Saturday, August 20, 2016

What Are You Doing to Preserve Your Family Papers and Photographs?

Antoinette Harrell preserving original papers.
Photo Credit: Walter C. Black, Sr.
Any person who has experienced a natural disaster or other catastrophic situations where they lose their home suddenly will tell you how painful it is to lose family photographs, albums, documents and family papers. In most cases, those losses can never be replaced.  "What if there were one picture  of  your great grandparents and a flood took place at your relative's house and the one picture was lost?" 

Just recently hundreds of thousands of people were affected by the recent rising flood waters in nineteen parishes.  Lots of family photographs were floating in water that became molded. Mold can be very dangerous and a hazard to your health.  You may want to consult with a conservator to have your picture restored if possible. 

I found that simply sharing copies of the family rare photographs with other relatives is one way of making sure that there are additional copies if something should happen to the original.  I use blog and Facebook page is another great way I share my images.  Digitizing your family photographs and papers are another way to preserve the images. But keep in mind that there a risk should something happen with the device you're using to preserve the collection digitally. To learn more about how to preserve the priceless family keepsakes,  please click on the link below.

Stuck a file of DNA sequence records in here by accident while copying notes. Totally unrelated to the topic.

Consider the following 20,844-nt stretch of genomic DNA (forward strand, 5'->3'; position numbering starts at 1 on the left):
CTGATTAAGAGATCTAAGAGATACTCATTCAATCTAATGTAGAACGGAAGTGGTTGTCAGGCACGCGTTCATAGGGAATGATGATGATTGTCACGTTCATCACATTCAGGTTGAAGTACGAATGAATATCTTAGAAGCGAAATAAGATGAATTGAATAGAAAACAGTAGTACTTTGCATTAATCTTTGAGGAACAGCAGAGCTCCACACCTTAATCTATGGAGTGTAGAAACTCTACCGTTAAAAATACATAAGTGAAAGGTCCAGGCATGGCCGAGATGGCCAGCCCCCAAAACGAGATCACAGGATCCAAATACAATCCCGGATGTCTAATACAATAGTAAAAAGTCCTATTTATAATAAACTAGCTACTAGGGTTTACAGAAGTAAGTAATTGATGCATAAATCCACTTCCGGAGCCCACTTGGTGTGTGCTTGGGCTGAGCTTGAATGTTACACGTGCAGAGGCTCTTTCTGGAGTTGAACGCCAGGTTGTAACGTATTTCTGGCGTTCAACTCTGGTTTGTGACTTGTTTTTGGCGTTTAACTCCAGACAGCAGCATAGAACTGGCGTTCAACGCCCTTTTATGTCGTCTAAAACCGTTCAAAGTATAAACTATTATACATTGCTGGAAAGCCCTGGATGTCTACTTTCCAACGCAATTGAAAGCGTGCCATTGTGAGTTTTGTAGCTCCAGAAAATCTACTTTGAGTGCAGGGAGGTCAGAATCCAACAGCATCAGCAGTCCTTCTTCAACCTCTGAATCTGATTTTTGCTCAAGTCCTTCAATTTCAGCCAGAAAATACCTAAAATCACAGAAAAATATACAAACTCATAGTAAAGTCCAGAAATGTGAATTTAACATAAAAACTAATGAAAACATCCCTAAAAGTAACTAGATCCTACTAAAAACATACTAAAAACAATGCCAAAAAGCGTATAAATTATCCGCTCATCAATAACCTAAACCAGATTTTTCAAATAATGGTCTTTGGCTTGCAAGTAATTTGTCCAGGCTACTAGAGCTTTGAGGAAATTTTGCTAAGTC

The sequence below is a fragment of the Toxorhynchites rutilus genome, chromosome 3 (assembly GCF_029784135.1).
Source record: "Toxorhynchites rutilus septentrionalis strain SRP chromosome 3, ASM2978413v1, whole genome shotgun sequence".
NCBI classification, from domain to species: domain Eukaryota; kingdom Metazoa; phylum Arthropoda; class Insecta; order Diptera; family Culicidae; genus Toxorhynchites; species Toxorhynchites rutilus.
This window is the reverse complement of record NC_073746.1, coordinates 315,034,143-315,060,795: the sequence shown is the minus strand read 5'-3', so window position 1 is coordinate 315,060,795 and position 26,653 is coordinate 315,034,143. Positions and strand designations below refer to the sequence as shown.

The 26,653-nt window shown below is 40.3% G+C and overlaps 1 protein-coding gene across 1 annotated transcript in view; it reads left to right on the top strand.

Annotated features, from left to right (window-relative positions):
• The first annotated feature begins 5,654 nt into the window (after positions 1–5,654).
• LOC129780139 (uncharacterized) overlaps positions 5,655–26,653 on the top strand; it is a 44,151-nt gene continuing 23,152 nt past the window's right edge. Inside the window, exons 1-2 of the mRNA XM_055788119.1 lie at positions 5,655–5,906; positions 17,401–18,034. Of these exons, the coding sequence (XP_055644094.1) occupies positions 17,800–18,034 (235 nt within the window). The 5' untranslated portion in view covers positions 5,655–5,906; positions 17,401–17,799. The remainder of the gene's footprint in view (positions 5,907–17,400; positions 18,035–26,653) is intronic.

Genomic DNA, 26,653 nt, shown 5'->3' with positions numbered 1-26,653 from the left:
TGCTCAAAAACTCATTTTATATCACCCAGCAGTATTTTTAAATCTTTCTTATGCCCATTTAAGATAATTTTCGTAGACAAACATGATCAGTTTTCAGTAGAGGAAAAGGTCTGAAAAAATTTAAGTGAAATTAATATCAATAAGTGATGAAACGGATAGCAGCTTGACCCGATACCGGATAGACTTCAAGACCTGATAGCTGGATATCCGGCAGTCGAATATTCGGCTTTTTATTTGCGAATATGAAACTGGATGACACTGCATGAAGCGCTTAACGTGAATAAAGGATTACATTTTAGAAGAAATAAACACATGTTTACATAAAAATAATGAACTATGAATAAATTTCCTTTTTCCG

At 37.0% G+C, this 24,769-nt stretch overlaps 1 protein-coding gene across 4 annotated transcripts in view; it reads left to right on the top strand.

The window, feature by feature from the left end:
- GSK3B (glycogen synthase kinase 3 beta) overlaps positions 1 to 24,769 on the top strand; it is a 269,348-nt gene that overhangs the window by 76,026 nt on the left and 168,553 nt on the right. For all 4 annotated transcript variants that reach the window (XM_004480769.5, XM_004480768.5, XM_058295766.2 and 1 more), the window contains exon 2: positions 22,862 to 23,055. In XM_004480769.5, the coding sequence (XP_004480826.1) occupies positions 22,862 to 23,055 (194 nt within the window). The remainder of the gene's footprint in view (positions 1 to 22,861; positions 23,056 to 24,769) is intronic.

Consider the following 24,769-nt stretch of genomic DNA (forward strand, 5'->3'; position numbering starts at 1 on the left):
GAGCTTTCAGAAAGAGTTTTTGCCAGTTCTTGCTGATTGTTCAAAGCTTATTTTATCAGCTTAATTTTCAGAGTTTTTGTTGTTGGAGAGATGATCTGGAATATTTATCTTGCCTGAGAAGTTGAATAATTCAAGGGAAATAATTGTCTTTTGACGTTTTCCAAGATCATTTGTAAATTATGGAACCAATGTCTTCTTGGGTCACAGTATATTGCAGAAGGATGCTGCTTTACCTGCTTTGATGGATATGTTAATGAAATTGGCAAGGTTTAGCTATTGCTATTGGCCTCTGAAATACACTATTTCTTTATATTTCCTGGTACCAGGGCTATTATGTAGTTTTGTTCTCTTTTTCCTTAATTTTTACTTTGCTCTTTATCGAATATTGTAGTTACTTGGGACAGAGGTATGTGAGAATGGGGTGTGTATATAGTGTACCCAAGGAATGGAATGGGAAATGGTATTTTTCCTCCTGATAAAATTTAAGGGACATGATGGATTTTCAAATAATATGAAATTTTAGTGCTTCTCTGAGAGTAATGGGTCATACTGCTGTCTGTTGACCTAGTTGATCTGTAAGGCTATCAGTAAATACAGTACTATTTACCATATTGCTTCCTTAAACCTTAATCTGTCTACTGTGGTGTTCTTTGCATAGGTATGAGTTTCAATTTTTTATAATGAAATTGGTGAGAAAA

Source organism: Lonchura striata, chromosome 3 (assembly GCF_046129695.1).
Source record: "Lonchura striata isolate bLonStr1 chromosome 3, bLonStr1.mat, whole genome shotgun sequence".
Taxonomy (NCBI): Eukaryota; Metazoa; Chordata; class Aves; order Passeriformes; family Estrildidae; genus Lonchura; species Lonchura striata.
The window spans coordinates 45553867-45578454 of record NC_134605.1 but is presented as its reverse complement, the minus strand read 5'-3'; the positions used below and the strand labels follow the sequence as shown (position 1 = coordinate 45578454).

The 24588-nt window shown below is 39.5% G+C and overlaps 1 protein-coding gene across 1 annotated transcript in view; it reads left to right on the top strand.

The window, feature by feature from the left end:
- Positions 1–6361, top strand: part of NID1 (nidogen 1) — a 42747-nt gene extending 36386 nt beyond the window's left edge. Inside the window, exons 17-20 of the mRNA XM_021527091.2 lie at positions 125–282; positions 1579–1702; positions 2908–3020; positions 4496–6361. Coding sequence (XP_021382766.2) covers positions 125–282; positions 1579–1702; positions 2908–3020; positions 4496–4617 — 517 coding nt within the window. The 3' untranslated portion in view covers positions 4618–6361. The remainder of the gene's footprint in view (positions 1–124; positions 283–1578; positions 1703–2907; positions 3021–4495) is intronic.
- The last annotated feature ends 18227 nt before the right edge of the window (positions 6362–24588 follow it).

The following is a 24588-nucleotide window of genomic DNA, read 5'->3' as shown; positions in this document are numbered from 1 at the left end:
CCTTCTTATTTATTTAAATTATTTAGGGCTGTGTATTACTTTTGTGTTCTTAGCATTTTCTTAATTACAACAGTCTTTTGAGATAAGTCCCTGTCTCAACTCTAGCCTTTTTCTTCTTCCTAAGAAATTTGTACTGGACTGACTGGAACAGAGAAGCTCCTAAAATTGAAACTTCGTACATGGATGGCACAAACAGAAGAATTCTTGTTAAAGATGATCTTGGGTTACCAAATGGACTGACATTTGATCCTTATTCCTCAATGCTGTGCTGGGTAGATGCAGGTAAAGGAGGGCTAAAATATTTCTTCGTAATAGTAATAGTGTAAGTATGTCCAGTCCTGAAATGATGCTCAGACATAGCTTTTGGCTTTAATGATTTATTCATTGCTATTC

Most people have an iCloud account where they can keep copies of their photographs, documents, family papers and video clipping. Most importantly, your files are accessible from your iPhone, IPads and other Android devices. I also use an external portable hard drive to store my files as well. In the event of a catastrophic event or natural disaster, I can just pick up my external portable hard drive and leave to say the least. Nevertheless packing the originals of my collection is vital as well. 
Ernest Lewis and Catherine Harrell Wedding.

The National Archives site on how to preserve family papers and photographs very helpful. Most of the time we become reactive rather than pro-active. If you live in a flood zone, please consider your family keepsake collection when you prepare to evacuate.

It never to early to start working to organize your family priceless photographs and papers before a natural disasters. When a natural disaster occur,  most people can't think about saving those items. 

Please click on the link below to learn more: